We Need More Parties

The president flew out today, on his way to Europe to talk up his new spending plan. Which, at present, is half what his first spending plan was and does nothing to reduce our spending deficit, not to mention our debt.

Which is fine. Keynes explained it to us: Why it is that, in tough times, we need to borrow and spend so that the good times return sooner. He used many pages of complicated mathematical formulae to back up his premise, and the number of people who can even understand them much less comprehensibly explain them is tiny, so let’s just take his word on it, shall we? The government is right to borrow and spend. We may disagree on how it spends what it gets—

Ah, but that’s the point, isn’t it? We do disagree. We pretty much all disagree, and volubly, at great length.

Some of us, especially among the vast crowd who never read Keynes in college, are of the opinion that we should never borrow, that debt is bad and debt amounting to six times the annual budget of the entire government put together is obscene. Despite the fact that their concept of economic theory — learned, no doubt, at the School Of Hard Knocks — is further informed by such great thinkers as My Uncle At Thanksgiving, with graduate courses from The Guy At The End Of The Bar and a doctorate from the university of What Some Guy Posted On Facebook, even so there’s something attractive about the thought of reducing, rather than increasing, our federal debt.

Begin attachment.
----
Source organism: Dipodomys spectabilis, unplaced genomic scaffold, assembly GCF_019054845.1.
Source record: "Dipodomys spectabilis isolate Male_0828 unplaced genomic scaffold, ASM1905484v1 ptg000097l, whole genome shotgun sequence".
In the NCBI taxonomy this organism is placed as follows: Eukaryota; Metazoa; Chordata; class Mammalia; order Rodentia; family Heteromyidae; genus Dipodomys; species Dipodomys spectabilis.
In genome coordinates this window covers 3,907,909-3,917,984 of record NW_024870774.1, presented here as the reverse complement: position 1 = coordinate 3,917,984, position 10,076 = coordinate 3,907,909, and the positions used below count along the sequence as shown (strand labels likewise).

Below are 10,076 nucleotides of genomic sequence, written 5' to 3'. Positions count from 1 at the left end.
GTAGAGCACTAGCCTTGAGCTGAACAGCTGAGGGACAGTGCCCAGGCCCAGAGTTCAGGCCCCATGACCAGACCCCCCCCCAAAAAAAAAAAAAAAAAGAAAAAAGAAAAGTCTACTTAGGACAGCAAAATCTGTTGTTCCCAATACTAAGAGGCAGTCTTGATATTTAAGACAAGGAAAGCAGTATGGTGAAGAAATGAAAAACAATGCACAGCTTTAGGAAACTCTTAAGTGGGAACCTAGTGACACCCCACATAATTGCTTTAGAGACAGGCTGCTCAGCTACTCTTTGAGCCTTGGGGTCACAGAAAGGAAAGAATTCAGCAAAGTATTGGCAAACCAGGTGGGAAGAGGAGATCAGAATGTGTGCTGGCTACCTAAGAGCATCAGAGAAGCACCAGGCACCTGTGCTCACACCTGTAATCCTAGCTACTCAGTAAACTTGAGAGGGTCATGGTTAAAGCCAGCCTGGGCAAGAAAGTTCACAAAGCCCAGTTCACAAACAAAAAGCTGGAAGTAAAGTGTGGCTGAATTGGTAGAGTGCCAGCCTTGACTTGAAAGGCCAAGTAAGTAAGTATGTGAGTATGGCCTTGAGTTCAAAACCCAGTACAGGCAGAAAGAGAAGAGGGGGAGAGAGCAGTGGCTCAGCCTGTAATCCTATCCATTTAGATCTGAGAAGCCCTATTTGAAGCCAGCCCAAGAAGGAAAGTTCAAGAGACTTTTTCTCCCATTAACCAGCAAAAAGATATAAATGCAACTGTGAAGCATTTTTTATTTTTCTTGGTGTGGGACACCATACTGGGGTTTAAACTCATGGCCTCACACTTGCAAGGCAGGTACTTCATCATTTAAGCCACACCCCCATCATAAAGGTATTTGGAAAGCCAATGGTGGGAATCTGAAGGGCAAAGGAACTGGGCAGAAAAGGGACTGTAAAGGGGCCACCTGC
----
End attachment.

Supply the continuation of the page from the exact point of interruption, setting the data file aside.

Biden’s supporters tell us that the entire package will be funded by a tax on the rich. The reason we know that won’t happen is twofold: First, our rich don’t actually have that much money even if we bankrupt them and fillet them to sell as cutlets; second, the politicians now in office are fully funded subsidiaries of Wall Street. Until something is done to correct the situation left in the wake of the Citizens United decision, there will never be an effective tax on corporations and the ultra-rich.

Instead, money will be spent without wealth to support it, and the result of that practice is inflation. Which never hurts the rich; their assets are inflation-proof. It will only ever harm the retired, also cutting Social Security and Medicare expenses. And, given that the inflation adjustment equations are never revised to reflect new realities, most of those cuts will remain permanent. (Think of that as the DoorDash and Expensive Plywood factors.)

And yet, the theory is sound: In tough times you borrow; in boom times you repay. Funny how the government never gets around to repaying, isn’t it? …But I digress. Let’s just agree that it’s wise to spend some money.

Which we did, as it happens: There’s a massive infrastructure bill that everyone agrees on. It contains a trillion dollars in necessary expenses that will help everyone, and which will provide sufficient economic boost that the expenditures will generate enough tax revenue to pay for them. That’s the way tax money should be spent; even The Guy At The End Of The Bar agrees.

Then there’s his domestic agenda package, which is holding up passage of the other bill. It contains two trillion dollars more, to be spent on all sorts of things that — well, some are probably helpful and others likely effective, but the one thing they’re not is infrastructure. Progressives oppose it because it’s too little; centrists oppose it because it’s too much.